Good in all Aspects

What can I say about this book? The author depicts the strong yet sometimes too close bonds of the small community in a unique and impressive way, she does a great job in presenting us with the social dealings of high school girls as usual, and she portrays the tension and the thrill of the event surprisingly well for a first-timer of horror. Definitely one of Megan Abbott’s best books.



What You Have Been Waiting for

Queenpin is the first in the order of best rated Megan Abbott books and is definitely one of her most iconic works. Despite being only the author’s third book, it wins the author Edgar Allan Poe and Barry awards that I mentioned above. It is also the first noir-influenced piece of the author that I will review in this list so, it is a great deal different from what we’ve talked about thus far.

We have an unnamed narrator in the book who is responsible for the accounting of a nightclub owned by Gloria Denton, the Queenpin herself who basically runs the town. Eventually, the Queenpin takes interest in her humble bookkeeper and decides to make her some sort of an apprentice. As the narrator is presented with the opportunity to possibly be the next queenpin, the only thing standing in front of her is her love.

It’s a Woman’s, Woman’s, Woman’s World

What I’ve always liked about the noir genre was how quickly the tables could turn in the criminal underworld. Megan does an excellent job with this as we see the narrator take on different roles throughout the story. More so, the story includes a lot of double-dealings, twists, and cross-fingered promises which are always welcome in these kinds of books. I don’t even have any criticisms for the book, it’s just a great, consummate story.

The Turnout


Shared Ingredients, Different Recipe

Next up on the list, we have The Turnout which is the latest book by Megan Abbott. It is another mystery and contemporary fiction book with some horror sprinkled on top and it has an awful lot of similarities with the bestseller You Will Know Me. Still, this did not really bother me during the read as the events were shown under very different lights.

Megan Abbott’s new book tells the tale of two dancer sisters Dara and Marie. Thanks to their recently passed mother -sole founder of a dancing school- the girls were born into dancing and they were molded by it. They teach in the dancing school for five years before deciding to move there and horrible, chaotic events start to unfold from there on like the tapes of a ballerina shown on the cover of the book.

Dive Into the Non-Noir

You could probably notice the similarities that I mentioned above. You can probably also guess how the widely different settings of the books would set the stories apart with each being unique. Besides that, I also want to mention that this is the first non-noir of the author that isn’t about adolescence friendships or experiences. It felt to me like the author no longer had to fit her ideas into adolescent brains and could explore them freely.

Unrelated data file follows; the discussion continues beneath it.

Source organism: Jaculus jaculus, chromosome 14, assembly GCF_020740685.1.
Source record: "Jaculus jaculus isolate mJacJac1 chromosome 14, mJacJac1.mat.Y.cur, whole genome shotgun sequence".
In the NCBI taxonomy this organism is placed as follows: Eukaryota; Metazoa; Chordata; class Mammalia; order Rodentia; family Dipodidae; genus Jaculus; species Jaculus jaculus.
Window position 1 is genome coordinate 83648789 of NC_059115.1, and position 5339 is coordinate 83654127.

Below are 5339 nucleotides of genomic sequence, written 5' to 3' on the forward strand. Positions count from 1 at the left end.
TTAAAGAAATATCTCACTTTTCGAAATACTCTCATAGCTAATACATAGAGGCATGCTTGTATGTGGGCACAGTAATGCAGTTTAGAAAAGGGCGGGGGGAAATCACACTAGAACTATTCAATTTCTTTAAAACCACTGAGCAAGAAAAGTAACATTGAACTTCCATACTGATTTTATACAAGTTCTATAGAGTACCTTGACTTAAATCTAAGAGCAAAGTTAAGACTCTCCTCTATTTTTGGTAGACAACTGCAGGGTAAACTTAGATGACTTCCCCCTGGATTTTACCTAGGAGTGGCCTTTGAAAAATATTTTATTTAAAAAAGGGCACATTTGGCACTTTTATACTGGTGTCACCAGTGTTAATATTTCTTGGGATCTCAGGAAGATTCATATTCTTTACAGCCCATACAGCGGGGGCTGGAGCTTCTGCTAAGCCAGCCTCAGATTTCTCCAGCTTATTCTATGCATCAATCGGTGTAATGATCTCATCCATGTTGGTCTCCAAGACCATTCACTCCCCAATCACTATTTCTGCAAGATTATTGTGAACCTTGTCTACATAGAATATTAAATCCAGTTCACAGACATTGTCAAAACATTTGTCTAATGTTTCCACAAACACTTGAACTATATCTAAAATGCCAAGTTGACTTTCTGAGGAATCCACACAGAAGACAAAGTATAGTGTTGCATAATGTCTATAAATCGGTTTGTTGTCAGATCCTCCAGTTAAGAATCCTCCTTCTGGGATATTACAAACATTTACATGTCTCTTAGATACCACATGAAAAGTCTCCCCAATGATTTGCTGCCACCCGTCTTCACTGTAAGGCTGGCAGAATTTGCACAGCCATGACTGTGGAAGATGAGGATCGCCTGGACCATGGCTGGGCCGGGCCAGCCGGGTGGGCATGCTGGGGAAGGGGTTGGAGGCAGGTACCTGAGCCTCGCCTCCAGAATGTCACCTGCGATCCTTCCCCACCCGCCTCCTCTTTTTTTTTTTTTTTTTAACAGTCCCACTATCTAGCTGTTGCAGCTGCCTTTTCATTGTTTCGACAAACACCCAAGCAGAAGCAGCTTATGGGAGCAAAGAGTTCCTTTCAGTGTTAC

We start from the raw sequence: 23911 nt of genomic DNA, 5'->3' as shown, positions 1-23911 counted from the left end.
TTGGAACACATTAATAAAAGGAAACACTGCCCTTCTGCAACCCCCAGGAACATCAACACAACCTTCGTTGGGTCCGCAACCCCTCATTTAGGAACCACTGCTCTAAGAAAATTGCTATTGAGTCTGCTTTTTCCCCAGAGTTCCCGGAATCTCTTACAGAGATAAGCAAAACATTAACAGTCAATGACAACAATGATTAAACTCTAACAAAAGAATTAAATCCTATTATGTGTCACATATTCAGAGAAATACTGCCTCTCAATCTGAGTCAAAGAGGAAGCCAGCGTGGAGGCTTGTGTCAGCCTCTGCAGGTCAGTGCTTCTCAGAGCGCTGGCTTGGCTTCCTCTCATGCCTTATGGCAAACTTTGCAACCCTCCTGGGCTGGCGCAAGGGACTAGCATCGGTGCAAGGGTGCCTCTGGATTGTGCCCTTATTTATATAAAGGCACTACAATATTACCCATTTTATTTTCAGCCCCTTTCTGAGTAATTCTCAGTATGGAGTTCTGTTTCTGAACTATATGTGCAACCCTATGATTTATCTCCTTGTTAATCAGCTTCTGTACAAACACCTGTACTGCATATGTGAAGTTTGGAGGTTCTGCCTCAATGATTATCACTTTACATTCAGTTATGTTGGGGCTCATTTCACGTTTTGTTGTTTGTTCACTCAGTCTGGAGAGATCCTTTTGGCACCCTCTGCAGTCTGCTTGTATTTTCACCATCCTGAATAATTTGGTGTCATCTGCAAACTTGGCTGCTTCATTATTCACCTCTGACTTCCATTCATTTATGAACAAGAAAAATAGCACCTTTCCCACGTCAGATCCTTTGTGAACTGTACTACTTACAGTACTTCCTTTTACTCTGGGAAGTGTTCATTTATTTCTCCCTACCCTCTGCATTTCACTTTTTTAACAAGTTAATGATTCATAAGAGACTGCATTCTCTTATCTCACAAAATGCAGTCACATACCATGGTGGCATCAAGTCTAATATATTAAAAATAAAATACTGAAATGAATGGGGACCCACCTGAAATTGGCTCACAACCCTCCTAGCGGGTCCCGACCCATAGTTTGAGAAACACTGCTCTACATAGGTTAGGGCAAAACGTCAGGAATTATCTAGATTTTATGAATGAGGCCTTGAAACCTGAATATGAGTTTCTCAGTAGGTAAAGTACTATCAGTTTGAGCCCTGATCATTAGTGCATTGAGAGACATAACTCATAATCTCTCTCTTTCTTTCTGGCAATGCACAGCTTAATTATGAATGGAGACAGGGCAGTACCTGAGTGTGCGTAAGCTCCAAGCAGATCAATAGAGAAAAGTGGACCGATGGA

Die a Little


Debut Piece

Die a Little is the second noir book by Megan Abbott on our list. More importantly, it is the debut piece of the author that was published in 2005 and started off her writing career. Although it didn’t achieve any official titles, it was the finalist for the Edgar Allan Poe, Barry, and Anthony awards it was a contender in. With this piece, Megan Abbott’s exceptional potential as a writer was undeniably clear.

The story starts off with the protagonist Lora King’s detective brother Bill marrying a mysterious Hollywood worker named Alice Steele. When Lora can not get rid of the feeling that Alice is no-good despite her perfect appearance, she decides to find out about Alice’s real life as well as past by herself. She thrusts herself to the backstreets, shady alleys, and dirtiest corners of Hollywood.

Showing Her Confidence From the Start

Clearly one of the best novels by Megan Abbott, Die a Little fiercely and fearlessly gives the spotlight to the women in it. The no-good groom becomes the mysterious femme fatale bride, the caring and fearless brother is replaced by the sister, and most importantly; they are not just men with long hair but real women crafted masterfully by the author.

Bury Me Deep


True Crime

The second last piece on our Megan Abbott books reviews article is a noir story with a more jazzy setting in a lot more desperate times. Bury Me Deep is the retelling of a true crime story from the great depression era. It shows how the worst in people; envy, self-centered desire, and selfishness in people coming out of their caves in a chaotic, rapidly changing, and mostly lawless environment.

The book reimagines Marion Seeley’s life in 1931,  just after her doctor husband abandons him in an unfamiliar city. She eventually finds employment at a medical clinic and makes friends with her co-worker Louise and her beautiful but sickly roommate Ginny. Marion finds herself spending her nights out with the wildest men of the town thanks to her newly made friends. When Marion puts her mind on a man she meets at a party, she unknowingly ties the fates of herself and her friends together.

Destined to Fail

I am afraid Bury Me Deep is the furthest book by Megan Abbott from being the best. Her writing is peculiar as always and the attitude she writes with is enough to kill a man with a weak heart but the only problem is that the story is not that interesting. I’ve praised the author for being able to create a lot from small events but as to be expected from true-crime pieces, the story puts itself in the center of the book regardless of what Megan Abbott does.

The Song Is You


True Crime, Fictional Story

I decided to end this list with another one of the top rated Megan Abbott books, The Song Is You. It is another true-crime piece but it is an unsolved case unlike Bury Me Deep and gives the author a lot of freedom to create the story she wants. Another thing to mention is that it is the second published book by the author.

To Save His Name

The story starts off with the Warner Bros. publicity worker Gil Hopkins’ commission to cover up the two-year-old case of a lost woman. He is a witty man who thinks fast and talks sweet yet is a little lacking in the morals department. He is eventually noticed by a friend of the lost woman and accused of trying to cover up the case for those responsible. While this isn’t “exactly” the case, Hopkins now must solve the case.

“Noire” to the Core

What I will say about the book is that it is noir. It is filled to the brim with noir and then some more. Almost every sentence in the book feels like it was written by a 50s woman with curled short hair, a cigarette at the end of a holder, and a double glass of rye whiskey. For this reason alone, it is my personal best Megan Abbott book and I politely but firmly suggest that you give it a shot too.

Alissa Wynn

Alissa is an avid reader, blogger, and wannabe writer. (She's a much better cook than a writer actually). Alissa is married, has one human, one feline, and two canine kids. She always looks a mess and never meets a deadline.